Chapter 3. Eroding Soils and Shrinking Cropland: Spreading Land Hunger
Nowhere is the ubiquitous effect of population growth so visible as in its effect on the size of farms. With the world's grainland area changing relatively little over the last half-century and with population more than doubling, grainland per person shrank by more than half from 1950 to 2000. By 2050, it is projected to shrink further—to less than in India today. And because the nearly 3 billion people to be added by then will be born in developing countries, they will experience a disproportionate shrinkage in grainland.48
The shrinkage in India, which is projected to add nearly 500 million people by mid-century, is of particular concern. In 1960 India had 48 million farms, but as land was transferred from one generation to the next and then to the next, and divided each time among the heirs, the number of farms multiplied to 105 million by 1990. Farms that averaged 2.7 hectares in 1960 are less than half that size today. Millions of inherited plots are so small that their owners are effectively landless.49
The projected shrinkage in Nigeria, Africa's largest country, is even greater, since its population is expected to increase from 121 million today to 258 million in 2050. With a population in 2050 approaching that in the United States today, squeezed into a country only slightly larger than Texas, the handwriting on the wall is clear.50
In the western hemisphere, Mexico's grainland area per person has shrunk by half over the last 50 years. With its small plots being divided and then divided again as each successive generation inherits the family farm, land hunger plagues rural areas. The population is projected to grow from 102 million to 140 million by 2050. Some 400 to 600 people per day are fleeing rural areas, making Mexico City one of the world's largest cities and the United States the principal destination of migrants.51
Looking ahead, we are encouraged by the slowing of world population growth over the last two decades. But even so, some countries, including Pakistan, Nigeria, Ethiopia, Colombia, the Philippines, Saudi Arabia, and Iraq, are projected to add more people during the next 50 years than they did during the last 50.52
In some countries, the land that a family of five has to produce their wheat, rice, or corn in 2050 will be less than 1 acre—less than the living space of an affluent American family with a house in the suburbs. Among the countries in this situation are Bangladesh, China, Ethiopia, India, Mexico, Nigeria, Pakistan, Tanzania, and Uganda. Even worse, in Egypt, Malaysia, and Rwanda, the grainland per person in 2050 will be scarcely half the size of a tennis court.53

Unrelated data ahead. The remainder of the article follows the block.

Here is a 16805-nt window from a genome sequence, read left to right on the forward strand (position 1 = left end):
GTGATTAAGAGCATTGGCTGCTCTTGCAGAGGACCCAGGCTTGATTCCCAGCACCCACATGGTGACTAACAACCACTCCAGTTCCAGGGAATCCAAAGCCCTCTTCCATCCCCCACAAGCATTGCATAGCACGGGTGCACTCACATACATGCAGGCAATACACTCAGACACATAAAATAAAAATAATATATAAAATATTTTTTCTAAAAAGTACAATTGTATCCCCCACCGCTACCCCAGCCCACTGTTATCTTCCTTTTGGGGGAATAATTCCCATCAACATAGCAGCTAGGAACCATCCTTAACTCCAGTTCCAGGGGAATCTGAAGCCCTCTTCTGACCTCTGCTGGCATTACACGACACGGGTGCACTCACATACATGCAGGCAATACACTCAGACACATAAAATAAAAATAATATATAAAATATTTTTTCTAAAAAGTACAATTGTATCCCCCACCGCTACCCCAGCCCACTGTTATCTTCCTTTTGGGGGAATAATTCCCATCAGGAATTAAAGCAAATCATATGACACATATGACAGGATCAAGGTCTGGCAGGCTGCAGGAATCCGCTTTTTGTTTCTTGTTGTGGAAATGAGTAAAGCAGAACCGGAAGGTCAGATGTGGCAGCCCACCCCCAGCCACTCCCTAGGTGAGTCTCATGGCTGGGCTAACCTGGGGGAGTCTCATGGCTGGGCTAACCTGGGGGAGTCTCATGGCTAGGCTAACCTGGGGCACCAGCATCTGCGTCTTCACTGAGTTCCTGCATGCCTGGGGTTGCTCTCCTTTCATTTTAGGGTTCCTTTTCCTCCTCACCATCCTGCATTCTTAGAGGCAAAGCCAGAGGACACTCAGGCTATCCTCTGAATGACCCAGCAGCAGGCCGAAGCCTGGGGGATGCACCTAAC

Except for those in sub-Saharan Africa, virtually all developing countries have benefited from the enormous gains in land productivity over the last half-century. Unfortunately, for many countries where land productivity has already doubled or tripled, such as Mexico, Egypt, India, and Pakistan, future gains to offset the shrinkage in grainland per person will be difficult to come by.54
Eradicating hunger in a world of eroding soils and shrinking cropland per person will not be easy, but it can be done, as described in Plan B, Part II of this book. We know how to conserve soil and raise the land's fertility. We also know how to plan families and stabilize population.
Although the scale of these issues is new, the issues themselves are not. In his classic USDA report, which is still in print, Walter Lowdermilk proposed an eleventh commandment: "Thou shalt inherit the Holy Earth as a faithful steward, conserving its resources and productivity from generation to generation. Thou shalt safeguard thy fields from soil erosion, thy living waters from drying up, thy forests from desolation, and protect thy hills from overgrazing by thy herds, that thy descendants may have abundance forever. If any shall fail in this stewardship of the land, thy fruitful fields shall become sterile stony ground and wasting gullies, and thy descendants shall decrease and live in poverty or perish from off the face of the earth." Lowdermilk was describing in biblical language the basic principles of what today we call sustainable development.55
48. Population from United Nations, op. cit. note 16; grain area harvested from USDA, op. cit. note 29.
49. Population from United Nations, op. cit. note 16; R. K. Pachauri and P. V. Sridharan, eds., Looking Back to Think Ahead, GREEN India 2047 Project (New Delhi: Tata Energy Research Institute, 1998), p. 89.
50. United Nations, op. cit. note 16.
51. Grainland per person from USDA, op. cit. note 29; population projection from United Nations, op. cit. note 16; rural exodus from Mary Jordan and Kevin Sullivan, "Trade Brings Riches, But Not to Mexico's Poor," Washington Post, 22 March 2003.
52. United Nations, op. cit. note 16.
53. USDA, op. cit. note 29; United Nations, op. cit. note 16.
54. USDA, op. cit. note 29.
55. Lowdermilk, op. cit. note 1, p. 24.
Copyright © 2003 Earth Policy Institute